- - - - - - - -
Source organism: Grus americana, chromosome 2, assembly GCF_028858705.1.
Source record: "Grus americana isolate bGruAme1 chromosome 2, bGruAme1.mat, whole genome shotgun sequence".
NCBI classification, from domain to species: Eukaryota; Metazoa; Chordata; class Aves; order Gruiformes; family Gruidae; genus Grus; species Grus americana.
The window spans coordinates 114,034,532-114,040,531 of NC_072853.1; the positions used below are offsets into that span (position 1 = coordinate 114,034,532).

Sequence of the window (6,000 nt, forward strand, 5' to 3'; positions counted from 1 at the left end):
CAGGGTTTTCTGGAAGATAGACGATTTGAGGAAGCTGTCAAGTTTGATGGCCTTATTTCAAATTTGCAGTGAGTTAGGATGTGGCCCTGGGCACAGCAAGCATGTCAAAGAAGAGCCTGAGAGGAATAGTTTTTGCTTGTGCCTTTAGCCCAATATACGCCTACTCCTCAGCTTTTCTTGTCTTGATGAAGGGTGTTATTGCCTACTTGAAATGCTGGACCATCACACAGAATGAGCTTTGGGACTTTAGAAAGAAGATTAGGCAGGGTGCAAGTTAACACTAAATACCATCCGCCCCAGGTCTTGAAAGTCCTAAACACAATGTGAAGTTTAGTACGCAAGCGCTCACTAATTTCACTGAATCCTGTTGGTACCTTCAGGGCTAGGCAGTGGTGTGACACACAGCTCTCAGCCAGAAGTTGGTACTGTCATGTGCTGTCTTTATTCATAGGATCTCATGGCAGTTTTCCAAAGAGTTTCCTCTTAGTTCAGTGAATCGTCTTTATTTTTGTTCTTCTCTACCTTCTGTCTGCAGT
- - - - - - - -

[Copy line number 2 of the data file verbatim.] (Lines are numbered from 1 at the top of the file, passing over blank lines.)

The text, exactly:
Source record: "Grus americana isolate bGruAme1 chromosome 2, bGruAme1.mat, whole genome shotgun sequence".